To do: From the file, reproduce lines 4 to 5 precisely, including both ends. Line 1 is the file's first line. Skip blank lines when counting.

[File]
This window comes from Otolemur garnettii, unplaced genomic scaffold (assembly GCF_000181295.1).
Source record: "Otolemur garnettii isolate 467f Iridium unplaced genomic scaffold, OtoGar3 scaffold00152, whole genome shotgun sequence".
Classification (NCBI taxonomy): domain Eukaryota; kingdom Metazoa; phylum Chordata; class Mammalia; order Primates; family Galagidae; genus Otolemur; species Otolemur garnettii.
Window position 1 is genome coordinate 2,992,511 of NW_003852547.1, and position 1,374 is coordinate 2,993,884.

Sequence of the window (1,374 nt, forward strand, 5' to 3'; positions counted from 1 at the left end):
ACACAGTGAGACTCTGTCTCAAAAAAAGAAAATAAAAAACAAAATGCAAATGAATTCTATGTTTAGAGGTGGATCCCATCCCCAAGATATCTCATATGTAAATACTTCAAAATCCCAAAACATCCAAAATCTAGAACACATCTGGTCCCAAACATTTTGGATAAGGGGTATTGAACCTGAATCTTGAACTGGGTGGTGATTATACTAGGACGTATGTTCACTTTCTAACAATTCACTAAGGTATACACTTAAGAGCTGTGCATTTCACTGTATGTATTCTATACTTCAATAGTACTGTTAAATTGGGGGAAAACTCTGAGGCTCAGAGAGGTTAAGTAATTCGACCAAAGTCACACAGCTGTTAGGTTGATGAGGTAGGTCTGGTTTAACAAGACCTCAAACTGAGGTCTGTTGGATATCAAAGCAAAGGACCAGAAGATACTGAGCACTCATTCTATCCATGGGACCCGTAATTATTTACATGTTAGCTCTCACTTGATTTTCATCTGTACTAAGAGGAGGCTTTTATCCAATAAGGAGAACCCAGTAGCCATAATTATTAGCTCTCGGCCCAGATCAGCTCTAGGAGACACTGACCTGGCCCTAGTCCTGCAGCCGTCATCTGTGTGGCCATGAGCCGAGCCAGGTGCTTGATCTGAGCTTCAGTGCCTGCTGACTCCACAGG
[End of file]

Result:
Window position 1 is genome coordinate 2,992,511 of NW_003852547.1, and position 1,374 is coordinate 2,993,884.

Sequence of the window (1,374 nt, forward strand, 5' to 3'; positions counted from 1 at the left end):